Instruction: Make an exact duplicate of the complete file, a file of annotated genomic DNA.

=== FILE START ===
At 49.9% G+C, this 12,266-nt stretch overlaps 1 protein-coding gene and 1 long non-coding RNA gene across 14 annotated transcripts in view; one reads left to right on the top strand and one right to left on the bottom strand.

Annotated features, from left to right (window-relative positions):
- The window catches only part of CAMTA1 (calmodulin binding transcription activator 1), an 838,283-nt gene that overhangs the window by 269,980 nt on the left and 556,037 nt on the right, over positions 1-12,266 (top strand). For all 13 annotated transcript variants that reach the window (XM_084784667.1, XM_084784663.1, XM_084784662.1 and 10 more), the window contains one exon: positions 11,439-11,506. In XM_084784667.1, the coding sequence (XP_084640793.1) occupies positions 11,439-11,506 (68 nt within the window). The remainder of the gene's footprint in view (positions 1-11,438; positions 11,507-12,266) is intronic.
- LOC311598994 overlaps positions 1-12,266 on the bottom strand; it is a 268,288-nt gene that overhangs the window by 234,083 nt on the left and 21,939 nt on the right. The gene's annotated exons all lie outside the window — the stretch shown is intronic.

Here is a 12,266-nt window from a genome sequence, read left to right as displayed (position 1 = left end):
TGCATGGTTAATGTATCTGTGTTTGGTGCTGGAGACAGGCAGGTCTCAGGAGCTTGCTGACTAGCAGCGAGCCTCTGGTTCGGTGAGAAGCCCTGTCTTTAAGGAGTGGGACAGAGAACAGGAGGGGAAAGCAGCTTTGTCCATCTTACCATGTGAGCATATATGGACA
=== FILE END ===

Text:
At 49.9% G+C, this 12,266-nt stretch overlaps 1 protein-coding gene and 1 long non-coding RNA gene across 14 annotated transcripts in view; one reads left to right on the top strand and one right to left on the bottom strand.

Annotated features, from left to right (window-relative positions):
- The window catches only part of CAMTA1 (calmodulin binding transcription activator 1), an 838,283-nt gene that overhangs the window by 269,980 nt on the left and 556,037 nt on the right, over positions 1-12,266 (top strand). For all 13 annotated transcript variants that reach the window (XM_084784667.1, XM_084784663.1, XM_084784662.1 and 10 more), the window contains one exon: positions 11,439-11,506. In XM_084784667.1, the coding sequence (XP_084640793.1) occupies positions 11,439-11,506 (68 nt within the window). The remainder of the gene's footprint in view (positions 1-11,438; positions 11,507-12,266) is intronic.
- LOC311598994 overlaps positions 1-12,266 on the bottom strand; it is a 268,288-nt gene that overhangs the window by 234,083 nt on the left and 21,939 nt on the right. The gene's annotated exons all lie outside the window — the stretch shown is intronic.

Here is a 12,266-nt window from a genome sequence, read left to right as displayed (position 1 = left end):
TGCATGGTTAATGTATCTGTGTTTGGTGCTGGAGACAGGCAGGTCTCAGGAGCTTGCTGACTAGCAGCGAGCCTCTGGTTCGGTGAGAAGCCCTGTCTTTAAGGAGTGGGACAGAGAACAGGAGGGGAAAGCAGCTTTGTCCATCTTACCATGTGAGCATATATGGACA